British authorities have raided a slaughterhouse and a meat processing company suspected of selling horse meat labelled as beef, shutting them down temporarily and seizing all the meat found.
Tuesday’s raid by the Food Standards Agency (FSA) was the first time since the growing scandal broke across Europe that horse meat being marketed as beef has been traced to suppliers in Britain, officials said.
The FSA said it suspended production at the Peter Boddy slaughterhouse in Yorkshire, in the north of England, and a company it allegedly supplied horse carcasses to, Farmbox Meats, in west Wales.
The agency said it was investigating how "meat products, purporting to be beef for kebabs and burgers, were sold when they were in fact horse".
Millions of burgers and frozen meals have been recalled around the continent and while many accusations have been made, it is unclear how the horse meat was introduced into so many beef products.
French authorities have pointed to an elaborate supply chain that involved Romanian butchers and Dutch and Cypriot traders that resulted in horse meat disguised as beef being sold in meals like lasagna and moussaka to consumers around the continent.
Two Romanian abattoirs investigated by authorities for a potential link to horse meat defended their business on Tuesday.
The abattoirs were inspected by the authorities over the weekend, local media reported. No evidence of any malpractice was found either at Doly-Com or Carmolimp facility, officials said, according to media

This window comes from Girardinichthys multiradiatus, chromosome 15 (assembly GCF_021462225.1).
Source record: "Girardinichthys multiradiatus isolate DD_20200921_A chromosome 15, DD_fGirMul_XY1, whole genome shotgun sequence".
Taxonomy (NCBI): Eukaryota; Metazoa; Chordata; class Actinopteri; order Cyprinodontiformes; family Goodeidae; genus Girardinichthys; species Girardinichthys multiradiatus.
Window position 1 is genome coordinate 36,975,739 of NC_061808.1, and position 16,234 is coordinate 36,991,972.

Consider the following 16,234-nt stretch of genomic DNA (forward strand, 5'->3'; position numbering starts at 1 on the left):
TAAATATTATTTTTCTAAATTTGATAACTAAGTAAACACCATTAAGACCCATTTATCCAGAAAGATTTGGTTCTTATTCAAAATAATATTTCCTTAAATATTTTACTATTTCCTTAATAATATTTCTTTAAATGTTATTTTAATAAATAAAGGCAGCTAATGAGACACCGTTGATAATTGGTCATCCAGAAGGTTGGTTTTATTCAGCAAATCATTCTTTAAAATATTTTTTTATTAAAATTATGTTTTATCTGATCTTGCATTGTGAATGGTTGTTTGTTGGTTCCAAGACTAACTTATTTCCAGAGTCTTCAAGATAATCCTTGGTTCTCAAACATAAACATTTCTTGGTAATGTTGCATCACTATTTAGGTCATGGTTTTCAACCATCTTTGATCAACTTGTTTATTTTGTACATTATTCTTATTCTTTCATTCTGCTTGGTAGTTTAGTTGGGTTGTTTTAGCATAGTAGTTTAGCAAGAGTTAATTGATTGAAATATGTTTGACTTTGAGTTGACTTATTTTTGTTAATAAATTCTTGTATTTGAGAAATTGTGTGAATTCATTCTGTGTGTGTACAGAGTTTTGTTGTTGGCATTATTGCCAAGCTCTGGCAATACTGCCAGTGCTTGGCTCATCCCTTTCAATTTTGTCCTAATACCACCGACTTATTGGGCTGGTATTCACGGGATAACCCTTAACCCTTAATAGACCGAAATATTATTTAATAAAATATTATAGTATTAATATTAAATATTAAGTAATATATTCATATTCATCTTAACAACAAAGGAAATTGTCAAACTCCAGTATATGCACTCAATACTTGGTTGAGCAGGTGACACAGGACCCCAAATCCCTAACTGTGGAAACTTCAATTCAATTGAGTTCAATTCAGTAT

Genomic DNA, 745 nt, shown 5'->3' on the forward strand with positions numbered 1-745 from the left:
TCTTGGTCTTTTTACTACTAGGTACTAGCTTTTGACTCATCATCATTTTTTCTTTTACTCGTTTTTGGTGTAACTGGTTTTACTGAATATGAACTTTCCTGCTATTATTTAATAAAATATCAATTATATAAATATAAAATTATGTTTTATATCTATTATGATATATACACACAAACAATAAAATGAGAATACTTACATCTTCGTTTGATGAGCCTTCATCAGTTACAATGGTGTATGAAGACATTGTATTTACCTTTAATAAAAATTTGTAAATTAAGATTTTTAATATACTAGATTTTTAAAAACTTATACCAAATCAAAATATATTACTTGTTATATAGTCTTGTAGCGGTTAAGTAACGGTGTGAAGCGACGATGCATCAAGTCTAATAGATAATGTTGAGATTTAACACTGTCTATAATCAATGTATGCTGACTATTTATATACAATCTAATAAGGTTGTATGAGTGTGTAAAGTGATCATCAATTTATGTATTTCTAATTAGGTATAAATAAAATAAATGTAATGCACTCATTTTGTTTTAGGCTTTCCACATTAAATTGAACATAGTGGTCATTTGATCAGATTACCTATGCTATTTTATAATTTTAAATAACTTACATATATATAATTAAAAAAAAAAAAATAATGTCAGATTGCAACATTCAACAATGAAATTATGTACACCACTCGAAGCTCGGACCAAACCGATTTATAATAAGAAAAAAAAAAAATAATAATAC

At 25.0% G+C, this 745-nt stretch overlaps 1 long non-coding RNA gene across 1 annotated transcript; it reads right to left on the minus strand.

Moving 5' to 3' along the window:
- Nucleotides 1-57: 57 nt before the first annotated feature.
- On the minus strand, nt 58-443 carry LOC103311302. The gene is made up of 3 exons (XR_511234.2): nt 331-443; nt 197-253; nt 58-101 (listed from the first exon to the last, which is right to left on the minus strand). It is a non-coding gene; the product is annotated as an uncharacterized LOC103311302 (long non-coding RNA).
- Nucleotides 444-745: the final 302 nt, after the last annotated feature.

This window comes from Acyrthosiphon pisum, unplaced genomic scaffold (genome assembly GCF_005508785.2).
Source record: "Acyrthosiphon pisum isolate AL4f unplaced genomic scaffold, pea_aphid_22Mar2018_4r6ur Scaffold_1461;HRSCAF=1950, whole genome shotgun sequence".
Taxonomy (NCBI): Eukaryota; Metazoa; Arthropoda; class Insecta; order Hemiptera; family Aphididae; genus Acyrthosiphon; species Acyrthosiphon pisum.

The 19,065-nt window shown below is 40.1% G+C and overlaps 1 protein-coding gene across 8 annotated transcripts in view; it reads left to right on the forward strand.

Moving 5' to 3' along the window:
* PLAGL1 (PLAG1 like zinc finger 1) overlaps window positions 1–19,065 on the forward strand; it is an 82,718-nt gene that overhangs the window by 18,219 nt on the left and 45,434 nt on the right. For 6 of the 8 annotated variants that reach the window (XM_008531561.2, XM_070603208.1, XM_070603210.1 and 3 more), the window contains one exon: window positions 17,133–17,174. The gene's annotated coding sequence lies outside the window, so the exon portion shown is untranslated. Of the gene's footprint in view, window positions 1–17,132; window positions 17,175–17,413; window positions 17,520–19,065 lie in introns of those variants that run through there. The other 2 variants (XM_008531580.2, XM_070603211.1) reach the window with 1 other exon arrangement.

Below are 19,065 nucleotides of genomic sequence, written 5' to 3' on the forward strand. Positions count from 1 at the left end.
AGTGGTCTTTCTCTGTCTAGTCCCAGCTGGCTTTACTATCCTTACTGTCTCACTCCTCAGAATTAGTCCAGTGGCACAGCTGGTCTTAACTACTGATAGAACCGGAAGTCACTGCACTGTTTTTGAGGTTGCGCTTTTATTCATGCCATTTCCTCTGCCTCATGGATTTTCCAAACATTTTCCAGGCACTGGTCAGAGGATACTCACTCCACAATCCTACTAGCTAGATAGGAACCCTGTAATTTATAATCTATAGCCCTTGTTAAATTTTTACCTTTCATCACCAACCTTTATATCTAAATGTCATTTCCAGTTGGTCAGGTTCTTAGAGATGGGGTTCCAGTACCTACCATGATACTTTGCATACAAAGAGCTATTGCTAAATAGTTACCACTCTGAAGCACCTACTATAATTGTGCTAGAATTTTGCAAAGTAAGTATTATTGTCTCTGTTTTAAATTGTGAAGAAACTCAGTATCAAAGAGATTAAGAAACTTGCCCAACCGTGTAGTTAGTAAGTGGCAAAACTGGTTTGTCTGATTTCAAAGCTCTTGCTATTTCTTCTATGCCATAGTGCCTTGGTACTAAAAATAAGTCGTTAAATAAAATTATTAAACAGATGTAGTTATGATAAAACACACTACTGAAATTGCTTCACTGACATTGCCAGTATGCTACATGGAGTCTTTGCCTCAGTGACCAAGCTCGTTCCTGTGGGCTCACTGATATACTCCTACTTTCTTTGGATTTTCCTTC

Horse meat is largely taboo in Britain and Ireland, though in France it is sold in specialty butcher shops.
"It is shocking that we actually found this practice going on within the UK,"' Environment Secretary Owen Patterson said.
While no health effects have been reported, the scandal has unsettled consumers and made clear that unscrupulous dealers in the complicated network of meat wholesalers are benefiting from selling much cheaper horse meat as beef.
Peter Boddy, the owner of the slaughterhouse, said he would co-operate with police, while the BBC quoted a spokesman from Farmbox Meats as saying "there is nothing we have done here which is not totally permissible".
FSA director Andrew Rhodes said the companies appeared to be involved in "blatant misleading of customers".
He declined to speculate on how long such alleged fraud may have gone on, saying only that officials have seized documents, including customer lists, from the two venues and are investigating how much horse meat was sold as beef to how many people.